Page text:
Technology | History

A brief history of our technology from the 1980s to current day.

Bioleaching's History: 1980–Current Day

Bioleach technology first investigated in the mid 1980s at King’s College, London, England for the elimination of sulphur from coal.

Late 1980s
The technology, still in its infancy, migrates to Perth, Australia, in the late 1980s, where it is funded privately.

A public company, Gold Mines of Australia, builds the first BacTech bioleach plant at the Youanmi Mine in Western Australia. Bioleaching provides additional mine life of three years processing refractory arsenic gold concentrates from the mine. The mine was closed in 1997 due to low gold prices, but BacTech had its first successful commercial application.

A public company, Allstate Mining, licenses and installs the 2nd BacTech bioleach plant to process refractory arsenic ore from the Beaconsfield Mine in Tasmania (Australia). The Beaconsfield plant operated successfully for over 14 years.

A Chinese company, Shandong Tarzan Biogold Co. Ltd. (“Biogold”), licenses and installs a bioleach plant capable of treating 100 tonnes of concentrate per day from mines both in China and abroad, demonstrating the diversity of the technology for treating non-homogenous feeds from various metallurgical backgrounds. In 2008, the current owner, Sino Gold Mining Limited, doubled the capacity of the current plant to 200 tonnes per day.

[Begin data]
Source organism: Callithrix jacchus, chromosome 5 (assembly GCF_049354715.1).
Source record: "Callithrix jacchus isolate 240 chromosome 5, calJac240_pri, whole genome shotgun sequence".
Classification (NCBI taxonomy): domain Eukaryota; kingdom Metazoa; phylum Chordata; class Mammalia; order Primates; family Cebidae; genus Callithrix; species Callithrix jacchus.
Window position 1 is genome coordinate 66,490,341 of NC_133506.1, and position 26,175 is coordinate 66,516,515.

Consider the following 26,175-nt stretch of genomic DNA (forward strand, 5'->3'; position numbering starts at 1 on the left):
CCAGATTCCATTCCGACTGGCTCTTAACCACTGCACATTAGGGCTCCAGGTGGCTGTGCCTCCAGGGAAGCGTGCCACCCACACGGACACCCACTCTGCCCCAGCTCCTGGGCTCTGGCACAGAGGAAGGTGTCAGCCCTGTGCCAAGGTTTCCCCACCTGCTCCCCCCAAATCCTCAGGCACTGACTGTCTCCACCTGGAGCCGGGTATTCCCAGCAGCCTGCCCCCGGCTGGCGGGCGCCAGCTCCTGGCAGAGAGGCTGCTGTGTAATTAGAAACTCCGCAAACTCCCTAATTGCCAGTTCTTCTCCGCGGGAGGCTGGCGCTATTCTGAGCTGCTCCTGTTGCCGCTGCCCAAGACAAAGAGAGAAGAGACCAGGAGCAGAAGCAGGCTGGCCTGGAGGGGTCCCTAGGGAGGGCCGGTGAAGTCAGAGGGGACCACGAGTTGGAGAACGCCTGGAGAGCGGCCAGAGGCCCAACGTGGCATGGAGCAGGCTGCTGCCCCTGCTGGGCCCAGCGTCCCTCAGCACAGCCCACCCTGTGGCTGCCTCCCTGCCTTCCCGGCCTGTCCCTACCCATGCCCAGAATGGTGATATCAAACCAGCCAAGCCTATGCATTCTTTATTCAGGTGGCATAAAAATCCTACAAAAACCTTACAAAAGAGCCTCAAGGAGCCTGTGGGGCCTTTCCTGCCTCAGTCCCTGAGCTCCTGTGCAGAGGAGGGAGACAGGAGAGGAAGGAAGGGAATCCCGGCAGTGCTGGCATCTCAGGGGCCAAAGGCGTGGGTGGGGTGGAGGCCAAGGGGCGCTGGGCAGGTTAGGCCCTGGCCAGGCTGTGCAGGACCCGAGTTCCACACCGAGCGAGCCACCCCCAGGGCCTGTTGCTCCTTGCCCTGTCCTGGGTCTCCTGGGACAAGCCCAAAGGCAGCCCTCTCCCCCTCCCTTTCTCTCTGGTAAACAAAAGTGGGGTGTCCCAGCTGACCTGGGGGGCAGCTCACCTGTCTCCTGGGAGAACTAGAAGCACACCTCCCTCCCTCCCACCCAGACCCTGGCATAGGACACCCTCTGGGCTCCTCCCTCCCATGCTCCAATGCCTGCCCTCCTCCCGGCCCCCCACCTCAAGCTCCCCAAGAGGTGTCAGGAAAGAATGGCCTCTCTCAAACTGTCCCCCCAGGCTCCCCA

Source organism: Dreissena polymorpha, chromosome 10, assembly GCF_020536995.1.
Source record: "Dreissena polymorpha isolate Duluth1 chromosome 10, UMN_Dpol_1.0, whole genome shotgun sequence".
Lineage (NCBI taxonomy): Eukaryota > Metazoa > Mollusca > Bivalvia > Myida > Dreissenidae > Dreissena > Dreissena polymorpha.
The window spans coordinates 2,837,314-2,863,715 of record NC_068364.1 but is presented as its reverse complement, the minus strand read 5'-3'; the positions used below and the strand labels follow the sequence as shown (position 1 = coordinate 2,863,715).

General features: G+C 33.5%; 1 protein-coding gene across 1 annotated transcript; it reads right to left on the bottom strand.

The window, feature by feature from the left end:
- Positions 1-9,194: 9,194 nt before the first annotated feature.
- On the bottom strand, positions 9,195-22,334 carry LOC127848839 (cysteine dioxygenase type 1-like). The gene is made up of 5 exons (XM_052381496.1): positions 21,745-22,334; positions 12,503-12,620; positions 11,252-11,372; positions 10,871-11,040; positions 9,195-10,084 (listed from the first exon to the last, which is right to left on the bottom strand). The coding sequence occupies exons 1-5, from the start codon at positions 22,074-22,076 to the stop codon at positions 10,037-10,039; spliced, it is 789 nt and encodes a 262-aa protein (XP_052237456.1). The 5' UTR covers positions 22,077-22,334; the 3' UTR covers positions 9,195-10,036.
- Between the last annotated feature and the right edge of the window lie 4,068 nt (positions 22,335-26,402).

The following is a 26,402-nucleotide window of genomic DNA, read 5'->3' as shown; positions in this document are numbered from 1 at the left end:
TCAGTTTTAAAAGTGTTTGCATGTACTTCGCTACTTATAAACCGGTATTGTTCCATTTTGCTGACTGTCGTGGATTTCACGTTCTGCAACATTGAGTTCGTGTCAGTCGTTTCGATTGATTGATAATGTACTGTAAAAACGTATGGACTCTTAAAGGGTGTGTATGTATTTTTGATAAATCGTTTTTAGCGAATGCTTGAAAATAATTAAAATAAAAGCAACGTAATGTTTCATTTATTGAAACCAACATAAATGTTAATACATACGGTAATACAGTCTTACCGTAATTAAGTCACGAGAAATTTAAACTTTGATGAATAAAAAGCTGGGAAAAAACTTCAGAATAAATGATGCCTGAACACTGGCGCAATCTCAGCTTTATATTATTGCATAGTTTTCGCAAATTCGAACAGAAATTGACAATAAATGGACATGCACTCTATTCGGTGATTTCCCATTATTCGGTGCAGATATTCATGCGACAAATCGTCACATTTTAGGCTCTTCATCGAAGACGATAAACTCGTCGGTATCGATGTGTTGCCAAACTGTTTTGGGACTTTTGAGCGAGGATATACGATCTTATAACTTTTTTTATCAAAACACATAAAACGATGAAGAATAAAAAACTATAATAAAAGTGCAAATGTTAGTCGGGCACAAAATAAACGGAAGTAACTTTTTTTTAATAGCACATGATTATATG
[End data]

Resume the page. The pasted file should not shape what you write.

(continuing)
Industrias Peñoles S.A. de C.V. (“Peñoles”), the world’s largest silver producer, contributed USD$5 million to build a demonstration plant in suburban Monterrey, Mexico, to test the technology’s ability to treat dirty or complex base metal concentrates. The findings of the study proved the benefits of bioleaching with respect to (a) neutralizing deleterious elements in the concentrate, and (b) eliminating costly transportation of concentrates to smelters, thereby reducing the environmental footprint left by smelting and truck haulage usage.